The Gateless Checkpoint of the Zen Lineage

Chan Zong Wumen Guan (J. Mumonkan)


By Wumen Huikai (1183-1260, J. Mumon Ekai)


Translated by Gregory Wonderwheel © 2007



2. Baizhang's Wild Fox

       Venerable Baizhang: when holding a series of general meetings it happened that a certain old man regularly accompanied the multitude to listen to the Dharma.  When the multitude of people withdrew, the old man also withdrew.
        Suddenly one day, the old man did not withdraw. The master proceeded to ask, "Who is this returning and standing in front of me?"
        The old man said, “Well, I am not a human! In the former life of Kashyapa Buddha, at that time long past, I dwelled on this mountain. Because a scholar asked me, ‘Does the person with a foundation in the great practice of the teachings still fall into the law of cause and effect or not?’,  I answered saying, ‘Does not fall into cause and effect.’  So for five hundred births I have fallen into to a wild fox body.  Now I request, will the Venerable substitute one precious turning word to take off the wild fox?”
        The old man then asked, “Does the person with a foundation in the great practice of the teachings [MM 11] still fall into cause and effect or not?"
        The master said, "Not in the dark about cause and effect."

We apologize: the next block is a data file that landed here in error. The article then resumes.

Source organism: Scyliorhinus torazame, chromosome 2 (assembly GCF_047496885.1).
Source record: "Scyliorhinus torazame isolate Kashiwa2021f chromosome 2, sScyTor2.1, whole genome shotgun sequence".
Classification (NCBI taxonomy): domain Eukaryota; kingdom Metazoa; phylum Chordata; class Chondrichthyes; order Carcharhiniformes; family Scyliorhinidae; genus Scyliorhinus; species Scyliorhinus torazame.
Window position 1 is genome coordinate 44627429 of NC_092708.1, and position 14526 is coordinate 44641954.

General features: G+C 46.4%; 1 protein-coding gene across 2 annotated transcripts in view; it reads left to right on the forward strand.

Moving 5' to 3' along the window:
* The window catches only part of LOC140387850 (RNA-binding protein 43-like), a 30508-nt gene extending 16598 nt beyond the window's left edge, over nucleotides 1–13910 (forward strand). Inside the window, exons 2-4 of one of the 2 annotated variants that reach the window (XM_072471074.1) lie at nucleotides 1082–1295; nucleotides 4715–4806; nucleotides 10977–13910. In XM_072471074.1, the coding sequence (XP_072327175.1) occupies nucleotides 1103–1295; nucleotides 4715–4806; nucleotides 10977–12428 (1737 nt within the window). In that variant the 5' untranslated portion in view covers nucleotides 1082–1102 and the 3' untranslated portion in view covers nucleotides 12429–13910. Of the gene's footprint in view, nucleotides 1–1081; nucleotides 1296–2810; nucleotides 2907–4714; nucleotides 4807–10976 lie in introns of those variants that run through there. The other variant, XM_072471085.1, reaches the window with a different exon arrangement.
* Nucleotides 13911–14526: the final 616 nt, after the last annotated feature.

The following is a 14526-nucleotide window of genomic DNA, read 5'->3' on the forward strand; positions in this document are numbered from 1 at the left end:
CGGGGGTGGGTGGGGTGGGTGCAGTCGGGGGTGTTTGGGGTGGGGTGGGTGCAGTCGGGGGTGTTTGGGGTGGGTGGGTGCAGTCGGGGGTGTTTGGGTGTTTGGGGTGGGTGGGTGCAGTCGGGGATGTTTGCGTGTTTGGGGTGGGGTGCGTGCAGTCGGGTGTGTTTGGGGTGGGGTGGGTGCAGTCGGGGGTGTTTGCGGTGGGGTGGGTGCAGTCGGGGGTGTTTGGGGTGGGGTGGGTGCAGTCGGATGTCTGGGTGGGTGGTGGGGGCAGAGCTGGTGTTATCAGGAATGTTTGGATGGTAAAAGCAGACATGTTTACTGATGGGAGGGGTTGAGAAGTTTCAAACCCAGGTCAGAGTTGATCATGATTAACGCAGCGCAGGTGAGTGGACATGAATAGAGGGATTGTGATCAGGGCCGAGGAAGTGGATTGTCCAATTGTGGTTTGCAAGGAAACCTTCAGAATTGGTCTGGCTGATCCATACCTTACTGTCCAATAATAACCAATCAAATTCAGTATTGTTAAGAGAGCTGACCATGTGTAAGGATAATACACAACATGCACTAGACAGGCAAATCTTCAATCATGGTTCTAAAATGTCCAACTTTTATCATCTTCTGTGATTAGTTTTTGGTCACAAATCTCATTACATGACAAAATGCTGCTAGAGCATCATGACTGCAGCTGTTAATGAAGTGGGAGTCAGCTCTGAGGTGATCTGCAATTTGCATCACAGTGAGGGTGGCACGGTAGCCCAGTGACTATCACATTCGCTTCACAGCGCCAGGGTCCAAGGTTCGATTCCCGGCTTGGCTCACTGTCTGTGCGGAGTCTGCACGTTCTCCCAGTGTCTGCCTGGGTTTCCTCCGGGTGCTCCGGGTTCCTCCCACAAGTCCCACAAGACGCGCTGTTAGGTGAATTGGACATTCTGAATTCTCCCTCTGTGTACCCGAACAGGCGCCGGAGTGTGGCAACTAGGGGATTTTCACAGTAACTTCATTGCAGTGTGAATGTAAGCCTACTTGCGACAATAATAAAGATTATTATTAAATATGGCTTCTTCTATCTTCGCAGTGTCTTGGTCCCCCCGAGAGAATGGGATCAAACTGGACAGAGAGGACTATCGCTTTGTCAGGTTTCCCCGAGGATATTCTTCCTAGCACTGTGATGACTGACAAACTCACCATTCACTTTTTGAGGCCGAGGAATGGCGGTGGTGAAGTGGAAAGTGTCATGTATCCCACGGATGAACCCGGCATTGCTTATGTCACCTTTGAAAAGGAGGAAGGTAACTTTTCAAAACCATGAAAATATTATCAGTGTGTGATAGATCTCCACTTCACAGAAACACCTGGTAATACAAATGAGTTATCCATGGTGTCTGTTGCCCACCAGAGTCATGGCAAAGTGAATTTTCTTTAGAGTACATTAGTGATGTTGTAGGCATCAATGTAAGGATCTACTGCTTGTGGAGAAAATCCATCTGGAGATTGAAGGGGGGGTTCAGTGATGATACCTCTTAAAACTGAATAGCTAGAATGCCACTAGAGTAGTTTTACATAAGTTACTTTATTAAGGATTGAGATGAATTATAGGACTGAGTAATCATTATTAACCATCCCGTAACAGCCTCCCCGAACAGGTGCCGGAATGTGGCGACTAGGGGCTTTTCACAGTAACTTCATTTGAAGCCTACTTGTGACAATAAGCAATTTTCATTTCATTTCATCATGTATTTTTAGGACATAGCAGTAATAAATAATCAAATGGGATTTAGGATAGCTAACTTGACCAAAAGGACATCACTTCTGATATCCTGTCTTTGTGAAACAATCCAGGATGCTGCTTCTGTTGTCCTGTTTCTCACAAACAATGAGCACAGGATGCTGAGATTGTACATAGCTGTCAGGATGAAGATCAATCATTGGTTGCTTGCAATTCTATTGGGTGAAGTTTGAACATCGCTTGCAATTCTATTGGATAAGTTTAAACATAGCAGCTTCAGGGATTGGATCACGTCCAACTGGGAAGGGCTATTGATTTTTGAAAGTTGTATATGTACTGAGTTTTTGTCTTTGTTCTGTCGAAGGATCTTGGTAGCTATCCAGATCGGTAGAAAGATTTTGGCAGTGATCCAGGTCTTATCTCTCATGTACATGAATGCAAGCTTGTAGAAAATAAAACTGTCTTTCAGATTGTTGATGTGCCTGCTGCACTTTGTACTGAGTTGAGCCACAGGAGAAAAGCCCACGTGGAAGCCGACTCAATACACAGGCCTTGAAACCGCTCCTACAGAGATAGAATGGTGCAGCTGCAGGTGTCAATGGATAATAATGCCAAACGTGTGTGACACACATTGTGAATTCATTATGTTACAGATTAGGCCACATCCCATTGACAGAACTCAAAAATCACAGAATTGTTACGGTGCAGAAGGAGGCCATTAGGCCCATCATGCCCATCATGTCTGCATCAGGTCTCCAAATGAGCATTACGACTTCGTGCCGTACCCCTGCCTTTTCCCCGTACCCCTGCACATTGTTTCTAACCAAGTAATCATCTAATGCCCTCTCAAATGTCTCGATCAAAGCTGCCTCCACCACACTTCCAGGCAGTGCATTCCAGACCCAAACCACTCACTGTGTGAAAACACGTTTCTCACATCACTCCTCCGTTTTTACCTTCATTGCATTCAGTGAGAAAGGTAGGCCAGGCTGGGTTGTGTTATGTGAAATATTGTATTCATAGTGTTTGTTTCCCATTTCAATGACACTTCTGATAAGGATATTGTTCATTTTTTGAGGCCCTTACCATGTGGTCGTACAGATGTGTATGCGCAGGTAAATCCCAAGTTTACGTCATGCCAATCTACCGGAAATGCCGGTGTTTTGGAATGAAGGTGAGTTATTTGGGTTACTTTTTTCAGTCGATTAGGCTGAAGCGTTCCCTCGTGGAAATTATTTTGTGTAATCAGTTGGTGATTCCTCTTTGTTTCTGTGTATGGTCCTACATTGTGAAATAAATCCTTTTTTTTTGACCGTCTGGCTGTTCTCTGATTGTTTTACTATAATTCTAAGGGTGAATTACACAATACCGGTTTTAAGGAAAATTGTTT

At these words the old man then had great awakening.  After performing proprieties he said, "I have finished taking off the wild fox body and it dwells on the backside of this mountain.  I dare say Venerable, I beg you, to comply with the customs for a dead monk."
        The master had the temple director bring them together the sounding board mallet and inform the assembly that after the meal they would see home a dead monk.
        The great assembly discussed these words,  "Everyone is entirely peaceful; furthermore, in the Nirvana Room infirmary no person is sick. For what reason do we hear this?"
        After the meal, just to see, the master guided the assembly and arrived at the back side of the mountain below a cliff. He used his staff to poke and took out a single dead wild fox; accordingly he observed the cremation rites.
        When evening arrived the master went up to the hall and before the whole group told the cause and reason of the events.
        Huangbo expediently asked, "The ancient man was merely confused when he answered one turning word and fell into five hundred lives in a wild fox body. If turning after turning he was not confused and acted correctly, then what would be counted?"
        The master said, "Come up in front close, and I will show his path.”
        Huangbo proceeded close to the master and gave the master one slap.
        The master clapped his hands, laughed, and said, "I was going to say, the barbarian’s beard is red, instead here comes a red bearded barbarian."

[MM 12] Wumen Says:  Why does “not falling into cause and effect” result in falling into a wild fox?  Why does “not in the dark about cause and effect” result in taking off the wild fox?  If from within you are able to manifest the one single eye, then you get the wisdom of how the first Baizheng won five hundred graceful lives.

The Ode Says:

Not falling, not darkening:
Two colors, one game.
Not darkening, not falling:
One thousand mistakes, ten thousand mistakes.


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This page last edited September 08, 2007.